Many consumers never peek at their credit reports until driven by desire (for a mortgage or car loan) or panic (credit denial, an insurance rate hike, or identity theft). At that point, they’re forced into a system that might seem more intent on exploiting rather than serving their needs.
If you do a Web search for "credit report," for example, the big three credit reporting bureaus—Equifax, Experian, and TransUnion—will link you to promotions for their credit-monitoring services, which can cost hundreds of dollars a year, rather than information on how to get your credit report.
Unfortunately, many people are unaware of their credit-bureau rights, according to a survey of ID-theft victims by the Federal Trade Commission released in March. If you’re a victim of ID fraud, or reasonably believe you’re about to become one, you’re entitled to place fraud alerts on your credit reports (they alert potential creditors to verify your identity before extending credit), get a free copy of your file, and block fraudulent information from appearing in your report. Several respondents to the FTC survey complained that when they contacted the bureaus to deal with the theft of their identity, they felt pressured to buy ID-fraud-protection products.
Don’t be taken advantage of by companies that have a lock on your information. Instead, make managing your credit report part of your ongoing financial maintenance. Here’s how:
[More from Consumer Reports: Top electronic products]
1. Stay on top of your credit history
Credit reports play a central role in your financial life. They’re used by businesses not only to qualify you for loans and insurance but also to determine what interest rates and premiums you’ll pay. Your credit file is also an important tool for detecting some types of identity fraud.
The information in your credit report is used to develop your credit score, a statistical assessment of your creditworthiness. The information is also used to come up with credit-based insurance scores, which are used by many automobile and home insurers to determine premiums.
Since the 2008 financial crisis, credit-risk analysts have worked to better anticipate how a fiscally unstable world might cause trouble for lenders’ loan portfolios. So FICO, the Minneapolis company whose wide variety of scores are used in an estimated 90 percent of U.S. credit decisions, has created new tools to help lenders estimate how a bigger credit line or deteriorating economic conditions will worsen default risk. As a result, your credit report and score now affect a host of things that may come your way, including automatic credit-line increases or decreases, authorization for you to borrow above your credit limit without hassle, and efforts to pre-empt a strategic mortgage default.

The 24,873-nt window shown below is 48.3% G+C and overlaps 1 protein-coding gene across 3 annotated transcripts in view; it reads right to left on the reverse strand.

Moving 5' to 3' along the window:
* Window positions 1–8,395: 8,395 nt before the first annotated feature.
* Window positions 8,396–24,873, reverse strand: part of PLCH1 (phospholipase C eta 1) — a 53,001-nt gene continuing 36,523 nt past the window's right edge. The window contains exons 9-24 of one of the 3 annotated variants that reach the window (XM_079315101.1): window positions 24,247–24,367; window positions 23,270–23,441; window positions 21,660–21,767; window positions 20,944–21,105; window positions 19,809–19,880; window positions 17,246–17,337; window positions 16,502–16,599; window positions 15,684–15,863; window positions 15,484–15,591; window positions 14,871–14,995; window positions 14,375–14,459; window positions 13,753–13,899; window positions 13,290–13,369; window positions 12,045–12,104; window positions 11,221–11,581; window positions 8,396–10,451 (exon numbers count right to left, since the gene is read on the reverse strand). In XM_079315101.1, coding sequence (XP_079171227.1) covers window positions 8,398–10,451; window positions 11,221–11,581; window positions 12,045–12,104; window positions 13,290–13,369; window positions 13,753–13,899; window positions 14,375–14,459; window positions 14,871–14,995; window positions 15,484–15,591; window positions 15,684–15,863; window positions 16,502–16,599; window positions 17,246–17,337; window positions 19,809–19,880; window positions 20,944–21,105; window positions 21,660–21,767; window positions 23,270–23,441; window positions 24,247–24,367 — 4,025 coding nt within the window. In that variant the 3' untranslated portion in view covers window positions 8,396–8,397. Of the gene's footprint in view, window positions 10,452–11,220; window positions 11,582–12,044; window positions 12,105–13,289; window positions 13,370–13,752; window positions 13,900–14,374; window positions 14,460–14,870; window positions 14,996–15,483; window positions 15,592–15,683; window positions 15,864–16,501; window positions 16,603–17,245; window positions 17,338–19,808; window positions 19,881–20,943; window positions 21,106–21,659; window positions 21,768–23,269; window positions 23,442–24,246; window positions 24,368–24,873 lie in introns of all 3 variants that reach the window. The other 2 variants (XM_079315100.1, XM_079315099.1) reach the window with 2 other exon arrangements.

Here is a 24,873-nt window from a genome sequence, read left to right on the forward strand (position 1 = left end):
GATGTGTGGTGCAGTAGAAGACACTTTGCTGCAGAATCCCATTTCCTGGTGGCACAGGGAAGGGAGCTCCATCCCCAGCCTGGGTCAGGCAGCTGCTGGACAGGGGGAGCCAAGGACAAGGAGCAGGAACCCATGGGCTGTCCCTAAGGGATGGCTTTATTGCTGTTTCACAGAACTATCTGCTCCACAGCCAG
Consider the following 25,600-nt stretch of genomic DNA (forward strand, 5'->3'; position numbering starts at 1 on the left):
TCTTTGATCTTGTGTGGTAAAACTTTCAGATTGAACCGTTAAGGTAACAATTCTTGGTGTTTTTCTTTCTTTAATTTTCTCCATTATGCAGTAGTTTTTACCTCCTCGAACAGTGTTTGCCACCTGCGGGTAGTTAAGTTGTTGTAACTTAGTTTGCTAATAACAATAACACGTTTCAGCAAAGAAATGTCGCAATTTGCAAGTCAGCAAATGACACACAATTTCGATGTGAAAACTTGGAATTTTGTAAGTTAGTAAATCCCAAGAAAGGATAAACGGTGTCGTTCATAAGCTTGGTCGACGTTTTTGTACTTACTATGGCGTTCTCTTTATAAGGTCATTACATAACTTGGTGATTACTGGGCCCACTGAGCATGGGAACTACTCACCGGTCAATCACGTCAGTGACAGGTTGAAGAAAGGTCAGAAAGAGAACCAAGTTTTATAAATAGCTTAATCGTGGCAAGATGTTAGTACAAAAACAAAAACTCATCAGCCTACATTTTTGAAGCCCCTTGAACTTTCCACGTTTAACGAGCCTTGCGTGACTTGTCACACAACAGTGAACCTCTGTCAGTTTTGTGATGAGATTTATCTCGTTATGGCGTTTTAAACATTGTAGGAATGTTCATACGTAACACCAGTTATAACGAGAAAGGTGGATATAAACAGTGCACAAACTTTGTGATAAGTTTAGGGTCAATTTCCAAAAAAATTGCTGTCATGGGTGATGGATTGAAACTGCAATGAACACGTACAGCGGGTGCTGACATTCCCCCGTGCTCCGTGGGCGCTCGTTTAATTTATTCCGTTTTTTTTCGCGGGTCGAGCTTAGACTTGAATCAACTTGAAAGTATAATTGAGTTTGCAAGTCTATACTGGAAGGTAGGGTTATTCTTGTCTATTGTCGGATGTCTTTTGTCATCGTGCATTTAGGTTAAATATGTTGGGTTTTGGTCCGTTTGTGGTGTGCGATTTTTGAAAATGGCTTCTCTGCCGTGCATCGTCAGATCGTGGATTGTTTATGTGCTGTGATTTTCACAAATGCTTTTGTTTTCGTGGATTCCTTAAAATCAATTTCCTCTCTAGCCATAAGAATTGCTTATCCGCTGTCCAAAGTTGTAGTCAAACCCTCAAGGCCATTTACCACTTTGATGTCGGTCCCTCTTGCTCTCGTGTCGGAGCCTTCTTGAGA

2. Don't pay for credit reports
Credit bureaus sell credit reports, but it’s not always easy to find them. TransUnion, for example, buries its $11.50 report purchase information on its website, beyond the more lucrative credit-monitoring pitches. Equifax and Experian make it easier to find out how to buy their stand-alone reports for $15.95 and $10, respectively.
But save your money. Under federal law, you’re entitled to one free credit report each year from each bureau. On top of that, residents of Colorado, Georgia, Maine, Maryland, Massachusetts, New Jersey, Vermont, and Puerto Rico are also entitled to a second free annual report from each bureau. Those federal and state laws also apply to your spouse and children ages 13 and up. The one place to order your free reports is at annualcreditreport.com.
You’re also entitled to a free credit report from each bureau after you file a 90-day fraud alert, which you should do every 90 days if you’ve been a victim of ID theft or have a good-faith suspicion that you’re about to become one. That’s because there can be a months-long lag between the loss of your personal data and fraud committed with that information. You’re considered a victim if you’ve ever had a credit card stolen, found unauthorized charges on your bank or credit-card statement or phone bill, received notification of a data-security breach involving your personal information from a company you do business with, or experienced other fraud involving your identity. Even if you’ve been lucky so far, it’s worth assuming that you’re about to become a victim for precautionary purposes, since one in 14 households was hit in 2010, mostly from credit-card fraud, according to the U.S. Department of Justice Bureau of Justice Statistics.
You can also request a free report if you’ve been turned down for credit or received notice that you didn’t get the best interest rate or insurance premium because of your credit score. So there’s ample opportunity to obtain credit reports free at intervals throughout the year.
[More from Consumer Reports: Appliance ratings and reviews]
3. Resist come-ons for monitoring
The credit bureaus use the lure of free or $1 credit reports or scores to entice you to sign up for credit-monitoring services. Experian does this through several websites, including FreeCreditReport.com, CreditReport.com, CreditCheckTotal.com, and CreditExpert.com.